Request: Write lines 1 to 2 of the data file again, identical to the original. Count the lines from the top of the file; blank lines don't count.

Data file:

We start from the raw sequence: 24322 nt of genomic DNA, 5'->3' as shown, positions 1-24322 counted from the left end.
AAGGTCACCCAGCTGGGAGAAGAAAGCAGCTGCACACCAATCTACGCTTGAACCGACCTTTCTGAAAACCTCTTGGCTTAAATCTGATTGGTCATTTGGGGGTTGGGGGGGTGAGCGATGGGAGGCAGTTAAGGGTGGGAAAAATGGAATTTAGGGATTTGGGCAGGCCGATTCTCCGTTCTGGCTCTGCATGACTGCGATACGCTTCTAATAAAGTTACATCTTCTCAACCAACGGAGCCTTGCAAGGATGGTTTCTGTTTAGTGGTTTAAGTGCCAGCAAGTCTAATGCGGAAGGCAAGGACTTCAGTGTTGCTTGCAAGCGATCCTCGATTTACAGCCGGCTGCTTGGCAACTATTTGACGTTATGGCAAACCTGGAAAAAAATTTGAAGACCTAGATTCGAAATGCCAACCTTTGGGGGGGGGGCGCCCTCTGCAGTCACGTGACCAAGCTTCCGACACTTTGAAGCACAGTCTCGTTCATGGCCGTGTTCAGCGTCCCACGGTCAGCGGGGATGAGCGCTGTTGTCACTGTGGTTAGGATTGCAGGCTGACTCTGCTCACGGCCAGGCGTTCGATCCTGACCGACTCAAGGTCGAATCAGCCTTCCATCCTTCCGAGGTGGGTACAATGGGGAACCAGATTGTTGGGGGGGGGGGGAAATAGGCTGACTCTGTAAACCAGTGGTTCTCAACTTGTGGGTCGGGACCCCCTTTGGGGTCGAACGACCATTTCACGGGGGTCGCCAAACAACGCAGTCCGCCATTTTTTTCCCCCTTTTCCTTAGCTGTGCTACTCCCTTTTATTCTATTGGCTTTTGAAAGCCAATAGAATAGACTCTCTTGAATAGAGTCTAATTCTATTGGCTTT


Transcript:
We start from the raw sequence: 24322 nt of genomic DNA, 5'->3' as shown, positions 1-24322 counted from the left end.
AAGGTCACCCAGCTGGGAGAAGAAAGCAGCTGCACACCAATCTACGCTTGAACCGACCTTTCTGAAAACCTCTTGGCTTAAATCTGATTGGTCATTTGGGGGTTGGGGGGGTGAGCGATGGGAGGCAGTTAAGGGTGGGAAAAATGGAATTTAGGGATTTGGGCAGGCCGATTCTCCGTTCTGGCTCTGCATGACTGCGATACGCTTCTAATAAAGTTACATCTTCTCAACCAACGGAGCCTTGCAAGGATGGTTTCTGTTTAGTGGTTTAAGTGCCAGCAAGTCTAATGCGGAAGGCAAGGACTTCAGTGTTGCTTGCAAGCGATCCTCGATTTACAGCCGGCTGCTTGGCAACTATTTGACGTTATGGCAAACCTGGAAAAAAATTTGAAGACCTAGATTCGAAATGCCAACCTTTGGGGGGGGGGCGCCCTCTGCAGTCACGTGACCAAGCTTCCGACACTTTGAAGCACAGTCTCGTTCATGGCCGTGTTCAGCGTCCCACGGTCAGCGGGGATGAGCGCTGTTGTCACTGTGGTTAGGATTGCAGGCTGACTCTGCTCACGGCCAGGCGTTCGATCCTGACCGACTCAAGGTCGAATCAGCCTTCCATCCTTCCGAGGTGGGTACAATGGGGAACCAGATTGTTGGGGGGGGGGGGAAATAGGCTGACTCTGTAAACCAGTGGTTCTCAACTTGTGGGTCGGGACCCCCTTTGGGGTCGAACGACCATTTCACGGGGGTCGCCAAACAACGCAGTCCGCCATTTTTTTCCCCCTTTTCCTTAGCTGTGCTACTCCCTTTTATTCTATTGGCTTTTGAAAGCCAATAGAATAGACTCTCTTGAATAGAGTCTAATTCTATTGGCTTT